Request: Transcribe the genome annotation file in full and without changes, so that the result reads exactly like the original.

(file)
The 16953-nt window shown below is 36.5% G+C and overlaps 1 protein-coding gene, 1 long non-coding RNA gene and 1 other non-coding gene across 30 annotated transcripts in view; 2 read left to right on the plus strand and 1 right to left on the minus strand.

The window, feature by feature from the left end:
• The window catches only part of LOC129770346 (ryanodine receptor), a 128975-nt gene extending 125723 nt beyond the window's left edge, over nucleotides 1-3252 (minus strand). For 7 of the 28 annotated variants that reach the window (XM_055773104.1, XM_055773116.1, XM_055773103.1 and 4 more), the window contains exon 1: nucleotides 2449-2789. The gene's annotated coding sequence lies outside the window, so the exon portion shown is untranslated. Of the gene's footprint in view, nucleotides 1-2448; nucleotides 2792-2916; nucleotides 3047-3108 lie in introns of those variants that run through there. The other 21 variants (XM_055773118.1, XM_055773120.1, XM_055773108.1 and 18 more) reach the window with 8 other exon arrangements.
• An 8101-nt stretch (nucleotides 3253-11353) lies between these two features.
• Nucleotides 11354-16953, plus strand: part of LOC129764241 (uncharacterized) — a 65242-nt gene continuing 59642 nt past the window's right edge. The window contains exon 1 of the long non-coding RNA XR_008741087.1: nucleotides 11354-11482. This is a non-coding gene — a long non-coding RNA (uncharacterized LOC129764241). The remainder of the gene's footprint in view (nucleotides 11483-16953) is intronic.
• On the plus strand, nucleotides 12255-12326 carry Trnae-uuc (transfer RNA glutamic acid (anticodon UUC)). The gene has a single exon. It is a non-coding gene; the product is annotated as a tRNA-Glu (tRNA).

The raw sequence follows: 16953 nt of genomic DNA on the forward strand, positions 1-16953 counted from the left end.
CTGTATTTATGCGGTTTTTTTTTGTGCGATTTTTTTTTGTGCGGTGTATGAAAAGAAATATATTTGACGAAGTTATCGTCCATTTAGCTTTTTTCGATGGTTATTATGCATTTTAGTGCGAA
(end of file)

The 16953-nt window shown below is 36.5% G+C and overlaps 1 protein-coding gene, 1 long non-coding RNA gene and 1 other non-coding gene across 30 annotated transcripts in view; 2 read left to right on the plus strand and 1 right to left on the minus strand.

The window, feature by feature from the left end:
• The window catches only part of LOC129770346 (ryanodine receptor), a 128975-nt gene extending 125723 nt beyond the window's left edge, over nucleotides 1-3252 (minus strand). For 7 of the 28 annotated variants that reach the window (XM_055773104.1, XM_055773116.1, XM_055773103.1 and 4 more), the window contains exon 1: nucleotides 2449-2789. The gene's annotated coding sequence lies outside the window, so the exon portion shown is untranslated. Of the gene's footprint in view, nucleotides 1-2448; nucleotides 2792-2916; nucleotides 3047-3108 lie in introns of those variants that run through there. The other 21 variants (XM_055773118.1, XM_055773120.1, XM_055773108.1 and 18 more) reach the window with 8 other exon arrangements.
• An 8101-nt stretch (nucleotides 3253-11353) lies between these two features.
• Nucleotides 11354-16953, plus strand: part of LOC129764241 (uncharacterized) — a 65242-nt gene continuing 59642 nt past the window's right edge. The window contains exon 1 of the long non-coding RNA XR_008741087.1: nucleotides 11354-11482. This is a non-coding gene — a long non-coding RNA (uncharacterized LOC129764241). The remainder of the gene's footprint in view (nucleotides 11483-16953) is intronic.
• On the plus strand, nucleotides 12255-12326 carry Trnae-uuc (transfer RNA glutamic acid (anticodon UUC)). The gene has a single exon. It is a non-coding gene; the product is annotated as a tRNA-Glu (tRNA).

The raw sequence follows: 16953 nt of genomic DNA on the forward strand, positions 1-16953 counted from the left end.
CTGTATTTATGCGGTTTTTTTTTGTGCGATTTTTTTTTGTGCGGTGTATGAAAAGAAATATATTTGACGAAGTTATCGTCCATTTAGCTTTTTTCGATGGTTATTATGCATTTTAGTGCGAA